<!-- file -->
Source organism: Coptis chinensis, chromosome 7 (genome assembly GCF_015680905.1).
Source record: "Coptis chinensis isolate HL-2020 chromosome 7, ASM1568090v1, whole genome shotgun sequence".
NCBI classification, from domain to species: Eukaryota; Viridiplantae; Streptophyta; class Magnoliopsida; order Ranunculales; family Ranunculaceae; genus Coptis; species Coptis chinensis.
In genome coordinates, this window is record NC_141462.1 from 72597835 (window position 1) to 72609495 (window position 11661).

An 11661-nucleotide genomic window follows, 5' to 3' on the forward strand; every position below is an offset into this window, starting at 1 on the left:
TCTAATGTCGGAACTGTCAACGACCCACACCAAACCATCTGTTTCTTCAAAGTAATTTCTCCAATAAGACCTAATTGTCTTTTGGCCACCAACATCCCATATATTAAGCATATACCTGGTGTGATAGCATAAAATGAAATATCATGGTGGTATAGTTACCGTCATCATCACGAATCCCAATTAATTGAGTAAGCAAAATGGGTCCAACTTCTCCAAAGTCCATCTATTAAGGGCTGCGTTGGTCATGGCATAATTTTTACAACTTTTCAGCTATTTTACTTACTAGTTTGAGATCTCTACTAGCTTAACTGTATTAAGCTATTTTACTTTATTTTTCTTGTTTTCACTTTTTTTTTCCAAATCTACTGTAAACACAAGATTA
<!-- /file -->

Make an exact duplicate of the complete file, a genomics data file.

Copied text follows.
Source organism: Coptis chinensis, chromosome 7 (genome assembly GCF_015680905.1).
Source record: "Coptis chinensis isolate HL-2020 chromosome 7, ASM1568090v1, whole genome shotgun sequence".
NCBI classification, from domain to species: Eukaryota; Viridiplantae; Streptophyta; class Magnoliopsida; order Ranunculales; family Ranunculaceae; genus Coptis; species Coptis chinensis.
In genome coordinates, this window is record NC_141462.1 from 72597835 (window position 1) to 72609495 (window position 11661).

An 11661-nucleotide genomic window follows, 5' to 3' on the forward strand; every position below is an offset into this window, starting at 1 on the left:
TCTAATGTCGGAACTGTCAACGACCCACACCAAACCATCTGTTTCTTCAAAGTAATTTCTCCAATAAGACCTAATTGTCTTTTGGCCACCAACATCCCATATATTAAGCATATACCTGGTGTGATAGCATAAAATGAAATATCATGGTGGTATAGTTACCGTCATCATCACGAATCCCAATTAATTGAGTAAGCAAAATGGGTCCAACTTCTCCAAAGTCCATCTATTAAGGGCTGCGTTGGTCATGGCATAATTTTTACAACTTTTCAGCTATTTTACTTACTAGTTTGAGATCTCTACTAGCTTAACTGTATTAAGCTATTTTACTTTATTTTTCTTGTTTTCACTTTTTTTTTCCAAATCTACTGTAAACACAAGATTA